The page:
The World Jewish Congress (WJC) on Tuesday welcomed the signing by leading internet service providers Google/YouTube, Facebook, Twitter and Microsoft of a European Union code of conduct aimed at fighting the proliferation of hate speech on the internet, but voiced skepticism about the commitment of these firms to effectively police their platforms.
WJC CEO Robert Singer said: “YouTube, Twitter, Facebook and others already have clear guidelines in place aimed at preventing the spread of offensive content, yet they have so far utterly failed to properly implement their own rules.
Singer recently wrote to Google Inc., which owns the world’s largest online video service YouTube, to complain about the persistent failure of YouTube to delete neo-Nazi songs that glorify the Holocaust or incite to murder from its platform.
“Tens of thousands of despicable video clips continue to be made available although their existence has been reported to YouTube and despite the fact that they are in clear violation of the platform’s own guidelines prohibiting racist hate speech.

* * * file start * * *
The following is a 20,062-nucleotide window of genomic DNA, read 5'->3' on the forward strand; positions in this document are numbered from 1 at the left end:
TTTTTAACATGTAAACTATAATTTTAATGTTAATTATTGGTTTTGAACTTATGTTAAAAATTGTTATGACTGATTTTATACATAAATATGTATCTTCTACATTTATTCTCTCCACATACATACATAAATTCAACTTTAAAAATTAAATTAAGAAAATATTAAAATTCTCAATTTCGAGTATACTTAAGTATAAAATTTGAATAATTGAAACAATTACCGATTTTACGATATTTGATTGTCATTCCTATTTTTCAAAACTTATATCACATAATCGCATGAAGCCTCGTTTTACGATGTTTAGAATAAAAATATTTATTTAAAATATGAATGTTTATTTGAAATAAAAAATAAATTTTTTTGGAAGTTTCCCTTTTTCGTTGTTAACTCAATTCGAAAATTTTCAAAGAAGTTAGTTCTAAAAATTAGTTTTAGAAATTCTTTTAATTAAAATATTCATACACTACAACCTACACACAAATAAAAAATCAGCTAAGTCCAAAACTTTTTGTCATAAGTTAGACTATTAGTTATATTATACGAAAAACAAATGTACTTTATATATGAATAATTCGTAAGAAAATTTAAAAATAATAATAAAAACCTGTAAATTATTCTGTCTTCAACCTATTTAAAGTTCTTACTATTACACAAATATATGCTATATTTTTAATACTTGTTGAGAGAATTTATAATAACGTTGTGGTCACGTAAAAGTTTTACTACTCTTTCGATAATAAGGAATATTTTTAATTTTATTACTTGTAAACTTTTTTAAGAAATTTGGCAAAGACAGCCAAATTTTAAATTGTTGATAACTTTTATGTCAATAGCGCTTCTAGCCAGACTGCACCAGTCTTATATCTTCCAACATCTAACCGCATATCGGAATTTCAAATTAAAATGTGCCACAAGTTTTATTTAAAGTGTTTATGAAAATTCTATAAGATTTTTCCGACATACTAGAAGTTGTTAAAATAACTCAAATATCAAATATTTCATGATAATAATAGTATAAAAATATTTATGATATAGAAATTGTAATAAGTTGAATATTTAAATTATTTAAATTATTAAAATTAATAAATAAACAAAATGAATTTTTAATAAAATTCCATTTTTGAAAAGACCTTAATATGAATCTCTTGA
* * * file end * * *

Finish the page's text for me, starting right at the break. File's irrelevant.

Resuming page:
"Nonetheless, YouTube gives the impression that it has been cracking down on such content. Alas, the reality is that so far it hasn't. We expect that real steps are taken by YouTube, as well as other social media platforms, that go beyond well-meaning announcements,” said Singer.
The WJC CEO nonetheless praised the European Commission’s code of conduct to combat online racism, terrorism and cyber hate. "This is a timely initiative, and we hope all internet service providers will adhere to the code," said Singer.
The guidelines require companies to review the majority of flagged hate speech within 24 hours and remove it, if necessary.